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franchise, in government, a right specifically conferred on a group or individual by a government, especially the privilege conferred by a municipality on a corporation of operating public utilities, such as electricity, telephone, and bus services. Franchises may not be revoked without the consent of the grantee unless so stipulated in the contract. They may, however, be forfeited by the grantee's violation of terms, and the government may take back granted rights by eminent domain proceedings with tender of just compensation. Franchise provisions usually include tenure; compensation to the grantor; the services, rates, and extensions; labor and strike regulations; capitalization; and reversion to the grantor.

The term franchise also refers to a type of business in which a group or individual receives a license from a corporation to conduct a commercial enterprise. Corporate franchises enable a franchisee to market a well-known product or service in return for an initial fee and a percentage of gross receipts. The franchiser usually provides assistance with merchandising and advertising. Major franchise networks, which have grown rapidly in the United States since the 1960s, include fast-food restaurants, gasoline stations, motels, automobile dealerships, and real-estate agencies, and the system has expanded into many other fields.

In politics, the franchise is the right conferred on an individual to vote. In the United States, the states, with some restrictions by the U.S. Constitution, govern the qualifications of voters. By the Fourteenth and Fifteenth amendments, states were forbidden to deny suffrage to male residents over 21 years of age “on account of race, color, or previous condition of servitude.” The Nineteenth Amendment conferred suffrage upon women, and the Twenty-sixth Amendment lowered the voting age to 18. See voting.


See C. Williamson, American Suffrage from Property to Democracy, 1760–1860 (1960, repr. 1968); C. L. Vaughn, Franchising (1974).

The Columbia Electronic Encyclopedia™ Copyright © 2022, Columbia University Press. Licensed from Columbia University Press. All rights reserved.


1. the right to vote, esp for representatives in a legislative body; suffrage
2. any exemption, privilege, or right granted to an individual or group by a public authority, such as the right to use public property for a business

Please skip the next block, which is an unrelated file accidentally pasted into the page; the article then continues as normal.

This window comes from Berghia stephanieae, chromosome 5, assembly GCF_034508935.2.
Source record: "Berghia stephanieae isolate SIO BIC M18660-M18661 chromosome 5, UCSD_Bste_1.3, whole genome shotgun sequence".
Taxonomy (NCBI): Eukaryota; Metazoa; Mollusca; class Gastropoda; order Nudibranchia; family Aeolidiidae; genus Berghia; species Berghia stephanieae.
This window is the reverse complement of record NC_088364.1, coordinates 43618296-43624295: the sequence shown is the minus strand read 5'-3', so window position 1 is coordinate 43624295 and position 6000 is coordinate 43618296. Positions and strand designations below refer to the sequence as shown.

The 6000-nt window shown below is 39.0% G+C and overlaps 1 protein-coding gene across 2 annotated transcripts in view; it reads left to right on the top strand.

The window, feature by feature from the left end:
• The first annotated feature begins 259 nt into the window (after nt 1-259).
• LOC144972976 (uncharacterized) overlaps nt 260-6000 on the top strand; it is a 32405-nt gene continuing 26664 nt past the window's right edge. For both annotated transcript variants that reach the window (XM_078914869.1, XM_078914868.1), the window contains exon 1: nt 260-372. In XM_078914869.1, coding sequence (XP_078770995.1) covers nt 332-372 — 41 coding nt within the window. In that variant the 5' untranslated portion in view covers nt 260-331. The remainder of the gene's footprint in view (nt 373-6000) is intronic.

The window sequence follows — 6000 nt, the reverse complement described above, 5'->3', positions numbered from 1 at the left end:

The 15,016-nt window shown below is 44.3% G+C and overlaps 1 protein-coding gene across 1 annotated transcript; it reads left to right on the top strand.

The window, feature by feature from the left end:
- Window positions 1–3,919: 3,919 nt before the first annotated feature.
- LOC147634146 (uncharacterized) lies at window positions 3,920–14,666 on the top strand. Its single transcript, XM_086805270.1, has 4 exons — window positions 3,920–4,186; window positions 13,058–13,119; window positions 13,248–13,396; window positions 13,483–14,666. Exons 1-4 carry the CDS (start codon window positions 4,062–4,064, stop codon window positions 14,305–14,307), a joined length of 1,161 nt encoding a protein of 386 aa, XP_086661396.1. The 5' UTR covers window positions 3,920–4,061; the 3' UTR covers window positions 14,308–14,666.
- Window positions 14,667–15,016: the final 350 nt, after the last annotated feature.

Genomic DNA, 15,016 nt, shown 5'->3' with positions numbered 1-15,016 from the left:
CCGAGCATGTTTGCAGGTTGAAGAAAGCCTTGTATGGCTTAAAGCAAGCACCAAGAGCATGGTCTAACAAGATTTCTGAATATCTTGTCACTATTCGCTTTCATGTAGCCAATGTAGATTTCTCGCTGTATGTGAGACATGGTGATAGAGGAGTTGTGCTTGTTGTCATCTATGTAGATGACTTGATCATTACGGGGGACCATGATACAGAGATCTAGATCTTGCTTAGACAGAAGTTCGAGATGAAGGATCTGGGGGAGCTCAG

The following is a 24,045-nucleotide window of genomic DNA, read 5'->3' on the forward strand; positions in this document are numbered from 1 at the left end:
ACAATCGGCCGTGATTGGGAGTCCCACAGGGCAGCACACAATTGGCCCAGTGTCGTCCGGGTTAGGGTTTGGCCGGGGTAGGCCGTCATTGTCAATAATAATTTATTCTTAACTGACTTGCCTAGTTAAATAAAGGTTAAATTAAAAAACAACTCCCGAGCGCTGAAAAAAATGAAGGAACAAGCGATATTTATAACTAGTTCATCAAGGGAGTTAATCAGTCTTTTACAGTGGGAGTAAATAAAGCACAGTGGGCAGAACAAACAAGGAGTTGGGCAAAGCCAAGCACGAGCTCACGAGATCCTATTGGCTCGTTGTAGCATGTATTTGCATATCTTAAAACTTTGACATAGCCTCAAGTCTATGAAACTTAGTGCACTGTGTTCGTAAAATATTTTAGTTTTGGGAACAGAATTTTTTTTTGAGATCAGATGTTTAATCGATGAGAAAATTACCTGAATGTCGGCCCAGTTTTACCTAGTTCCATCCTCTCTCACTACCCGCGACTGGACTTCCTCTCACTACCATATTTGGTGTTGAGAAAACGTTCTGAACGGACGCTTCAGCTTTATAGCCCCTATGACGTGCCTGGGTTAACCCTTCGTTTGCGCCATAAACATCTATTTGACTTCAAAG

3. Commerce authorization granted by a manufacturing enterprise to a distributor to market the manufacturer's products
4. the full rights of citizenship
5. Films a film that is or has the potential to be part of a series and lends itself to merchandising
Collins Discovery Encyclopedia, 1st edition © HarperCollins Publishers 2005
References in periodicals archive ?
Despite the availability of the remedies, franchisees must realize that the ability to sue franchisors is only a right of action and does not guarantee recovery from the franchisor.
The recent Fair Work Amendment (Protecting Vulnerable Workers) Act 2017 was enacted in response to media coverage regarding the exploitation of vulnerable workers in large franchise systems and introduced potential liability for franchisors for their franchisees' breaches of Australian workplace laws.
A: The franchisor's capability to support its franchisees and the quality of support that it gives spell a big difference in ensuring the success of the franchise business.
Through this award, Franchise Business Review annually recognizes franchisors with the highest overall franchisee satisfaction.
It's our goal to bring in franchisees of high caliber, who are motivated to grow with us as we reach the pinnacle of the industry.
The basic philosophy of McDonald' was that by charging less than market value for new franchises, (1) a long-term relationship with franchisees would be established (rather than focusing on short-term profits), (2) new franchises could maximize their prosperity by avoiding becoming saddled with debt and (3) the number of franchise applicants would remain high.
Another important benefit to franchisors is that they won't have to spend time teaching new franchisees the ropes.
Under the agreement, franchisees are independent contractors who operate the business as their own subject to the quality and operational standards laid down by RCSI.
When considering whether to take the plunge, obtain a copy of the franchisor's disclosure document (which outlines the most important characteristics a successful franchisee is likely to have).
With over 800 franchises nationwide, JAN-PRO offers internal financing programs for minority franchisees. We also encourage the development of cleaning contracts with facilities located within inner city cores.
Whether an emerging or mature brand, you should always focus on driving operational efficiency, lowering overhead cost and driving value to your franchisees and customers.